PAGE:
Justice Stanley Matthews
Justice Stanley Matthews joined the U.S. Supreme Court on May 17, 1881, replacing Justice Noah Haynes Swayne. Matthews was born on July 21, 1824 in Cincinnati, Ohio. He graduated from Kenyon College in 1840. He studied law in Cincinnati and then briefly lived in Tennessee, where he could practice law before turning 21. However, Matthews soon returned to Cincinnati and was admitted to the Ohio bar when he reached the eligible age. He served as a judge of the Ohio Court of Common Pleas from 1851 to 1853. Matthews also spent time in the Ohio legislature later in the 1850s.
From 1858 to 1861, Matthews served as U.S. Attorney for the Southern District of Ohio. He left that position to join the Union Army during the first half of the Civil War. However, he resigned from the army in 1863 to become a judge on the Ohio Superior Court, where he spent the next two years. Matthews then returned to private practice. After the disputed presidential election of 1876, he represented Republican candidate Rutherford B. Hayes (a fellow Kenyon graduate) before the electoral commission assembled by Congress, which eventually gave Hayes the Presidency. Matthews then served in the U.S. Senate from 1877 to 1879, completing the term of a Senator who had resigned.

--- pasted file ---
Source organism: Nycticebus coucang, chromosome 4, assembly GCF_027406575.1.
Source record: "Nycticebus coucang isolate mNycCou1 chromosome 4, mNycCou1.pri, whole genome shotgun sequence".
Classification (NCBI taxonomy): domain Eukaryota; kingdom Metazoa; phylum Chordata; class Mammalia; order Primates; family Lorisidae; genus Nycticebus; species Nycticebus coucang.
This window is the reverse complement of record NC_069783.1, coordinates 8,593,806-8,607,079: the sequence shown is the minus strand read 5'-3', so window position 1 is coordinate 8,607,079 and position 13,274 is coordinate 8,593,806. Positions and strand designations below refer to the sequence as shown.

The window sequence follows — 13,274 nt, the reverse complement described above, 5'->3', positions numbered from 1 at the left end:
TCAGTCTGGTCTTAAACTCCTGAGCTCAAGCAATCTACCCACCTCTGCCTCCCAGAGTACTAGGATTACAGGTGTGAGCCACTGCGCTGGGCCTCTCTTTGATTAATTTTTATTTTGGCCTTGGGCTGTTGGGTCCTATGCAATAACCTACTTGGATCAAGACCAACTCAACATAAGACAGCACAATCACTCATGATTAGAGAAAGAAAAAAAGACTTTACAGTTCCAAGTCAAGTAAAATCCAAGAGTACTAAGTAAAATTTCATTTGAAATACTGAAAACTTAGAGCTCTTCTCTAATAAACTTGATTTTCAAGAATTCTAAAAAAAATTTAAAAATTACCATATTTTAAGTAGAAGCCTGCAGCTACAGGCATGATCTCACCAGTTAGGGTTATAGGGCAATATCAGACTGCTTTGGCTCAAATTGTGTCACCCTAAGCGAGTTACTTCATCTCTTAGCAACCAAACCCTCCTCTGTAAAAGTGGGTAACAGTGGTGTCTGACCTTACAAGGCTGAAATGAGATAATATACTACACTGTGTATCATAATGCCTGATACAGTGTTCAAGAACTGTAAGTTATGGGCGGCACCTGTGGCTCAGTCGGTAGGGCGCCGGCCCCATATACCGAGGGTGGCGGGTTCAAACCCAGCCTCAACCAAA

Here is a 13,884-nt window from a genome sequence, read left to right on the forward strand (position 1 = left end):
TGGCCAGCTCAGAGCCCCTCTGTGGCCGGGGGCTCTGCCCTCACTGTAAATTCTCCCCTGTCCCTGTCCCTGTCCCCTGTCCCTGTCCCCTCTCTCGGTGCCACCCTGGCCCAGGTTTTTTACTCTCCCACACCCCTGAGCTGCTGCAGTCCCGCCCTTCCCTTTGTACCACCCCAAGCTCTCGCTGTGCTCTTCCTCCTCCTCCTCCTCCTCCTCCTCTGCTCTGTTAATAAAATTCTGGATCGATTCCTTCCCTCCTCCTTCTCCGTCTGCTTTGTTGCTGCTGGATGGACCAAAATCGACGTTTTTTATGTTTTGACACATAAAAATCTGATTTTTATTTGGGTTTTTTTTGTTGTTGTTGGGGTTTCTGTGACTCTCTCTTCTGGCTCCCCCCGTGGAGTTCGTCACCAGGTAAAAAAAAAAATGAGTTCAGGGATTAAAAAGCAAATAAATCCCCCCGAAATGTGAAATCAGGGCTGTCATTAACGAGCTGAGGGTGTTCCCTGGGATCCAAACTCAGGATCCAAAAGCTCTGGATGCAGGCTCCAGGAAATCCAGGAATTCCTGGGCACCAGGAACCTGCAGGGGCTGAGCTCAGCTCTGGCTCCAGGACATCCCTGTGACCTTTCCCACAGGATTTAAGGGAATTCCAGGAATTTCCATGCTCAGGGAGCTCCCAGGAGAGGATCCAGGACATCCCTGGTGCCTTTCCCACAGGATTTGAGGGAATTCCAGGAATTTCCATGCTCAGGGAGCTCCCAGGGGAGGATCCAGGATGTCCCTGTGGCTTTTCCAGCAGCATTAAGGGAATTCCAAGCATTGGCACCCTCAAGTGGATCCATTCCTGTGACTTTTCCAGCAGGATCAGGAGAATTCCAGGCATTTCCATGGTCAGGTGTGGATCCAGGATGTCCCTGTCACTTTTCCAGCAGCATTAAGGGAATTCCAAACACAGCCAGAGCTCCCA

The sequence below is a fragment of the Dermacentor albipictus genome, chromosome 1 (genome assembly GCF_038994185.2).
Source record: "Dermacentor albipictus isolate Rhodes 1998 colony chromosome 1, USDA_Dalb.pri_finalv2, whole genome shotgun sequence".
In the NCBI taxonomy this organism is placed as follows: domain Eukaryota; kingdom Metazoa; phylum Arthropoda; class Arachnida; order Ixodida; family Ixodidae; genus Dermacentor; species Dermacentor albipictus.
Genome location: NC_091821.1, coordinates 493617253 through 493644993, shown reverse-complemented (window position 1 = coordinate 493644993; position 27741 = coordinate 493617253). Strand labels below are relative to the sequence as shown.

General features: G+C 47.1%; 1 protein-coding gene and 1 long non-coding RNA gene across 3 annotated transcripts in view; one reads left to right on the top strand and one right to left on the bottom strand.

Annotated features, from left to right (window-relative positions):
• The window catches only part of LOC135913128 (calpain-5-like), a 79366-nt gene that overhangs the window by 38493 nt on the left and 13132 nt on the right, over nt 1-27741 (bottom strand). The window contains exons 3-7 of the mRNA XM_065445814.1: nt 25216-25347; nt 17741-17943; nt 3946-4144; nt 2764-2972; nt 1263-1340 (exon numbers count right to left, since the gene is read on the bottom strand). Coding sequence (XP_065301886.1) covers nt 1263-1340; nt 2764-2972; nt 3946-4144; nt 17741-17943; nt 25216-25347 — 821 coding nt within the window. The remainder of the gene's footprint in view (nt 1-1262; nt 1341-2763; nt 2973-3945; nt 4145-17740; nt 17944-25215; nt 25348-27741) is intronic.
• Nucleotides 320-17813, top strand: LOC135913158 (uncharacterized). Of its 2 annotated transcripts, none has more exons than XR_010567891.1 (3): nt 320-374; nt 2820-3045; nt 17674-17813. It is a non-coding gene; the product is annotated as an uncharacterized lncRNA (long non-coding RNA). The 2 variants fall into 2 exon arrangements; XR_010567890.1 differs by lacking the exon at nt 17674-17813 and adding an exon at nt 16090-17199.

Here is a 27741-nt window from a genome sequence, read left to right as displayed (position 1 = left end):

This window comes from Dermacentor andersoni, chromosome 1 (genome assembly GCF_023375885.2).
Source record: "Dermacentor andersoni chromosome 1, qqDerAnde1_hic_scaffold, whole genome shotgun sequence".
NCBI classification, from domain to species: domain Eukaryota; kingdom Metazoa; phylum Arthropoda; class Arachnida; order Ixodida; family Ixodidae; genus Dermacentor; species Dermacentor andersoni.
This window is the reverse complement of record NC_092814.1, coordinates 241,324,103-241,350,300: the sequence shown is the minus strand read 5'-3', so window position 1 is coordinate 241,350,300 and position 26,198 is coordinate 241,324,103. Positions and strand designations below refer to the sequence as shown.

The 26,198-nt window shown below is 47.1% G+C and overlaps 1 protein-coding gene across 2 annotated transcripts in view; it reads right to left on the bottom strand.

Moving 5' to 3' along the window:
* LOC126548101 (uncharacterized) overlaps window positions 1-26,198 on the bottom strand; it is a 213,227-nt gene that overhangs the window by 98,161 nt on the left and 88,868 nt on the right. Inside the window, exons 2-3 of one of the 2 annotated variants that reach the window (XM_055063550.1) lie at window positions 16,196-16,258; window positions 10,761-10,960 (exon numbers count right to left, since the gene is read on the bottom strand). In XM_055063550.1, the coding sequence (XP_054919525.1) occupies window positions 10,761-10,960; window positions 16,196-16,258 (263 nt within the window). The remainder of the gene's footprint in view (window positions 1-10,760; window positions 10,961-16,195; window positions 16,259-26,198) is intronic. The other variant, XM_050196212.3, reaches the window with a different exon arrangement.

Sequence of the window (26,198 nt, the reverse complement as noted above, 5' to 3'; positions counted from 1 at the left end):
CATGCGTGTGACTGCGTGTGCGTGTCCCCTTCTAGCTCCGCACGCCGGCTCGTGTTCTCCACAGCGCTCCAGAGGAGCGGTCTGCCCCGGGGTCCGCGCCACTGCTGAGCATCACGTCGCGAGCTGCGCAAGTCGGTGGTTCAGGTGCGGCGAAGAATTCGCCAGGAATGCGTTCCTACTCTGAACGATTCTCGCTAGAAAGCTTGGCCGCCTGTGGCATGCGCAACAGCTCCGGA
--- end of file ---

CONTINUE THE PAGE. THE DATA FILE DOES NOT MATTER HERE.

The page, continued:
On January 26, 1881, President Hayes nominated Matthews to the U.S. Supreme Court. The Senate took no action on the nomination. On March 14, however, new President James Garfield nominated Matthews again. The Senate Judiciary Committee reported his nomination unfavorably, but the full Senate confirmed him on May 12 in a 24-23 vote. He remains the only Justice who has ever been confirmed by a one-vote margin. Matthews took the judicial oath five days later.
After his arduous route to the Court, Matthews spent less than eight years there. He is probably best known for his opinion in Yick Wo v. Hopkins, an early immigration case. Matthews wrote for a unanimous Court in finding that resident foreign nationals are entitled to equal protection. The decision also stands for the principle that discriminatory enforcement of a neutral law violates the Constitution.
Matthews died on March 22, 1889 in Washington, D.C. and was buried in Cincinnati. Justice David Josiah Brewer replaced him on the Court.
Selected Opinions by Justice Matthews:Yick Wo v. Hopkins (1886)
The Fourteenth Amendment extends to all persons within the territorial jurisdiction of the U.S. Thus, foreign nationals who have the right to temporarily or permanently reside in the U.S. are entitled to equal protection.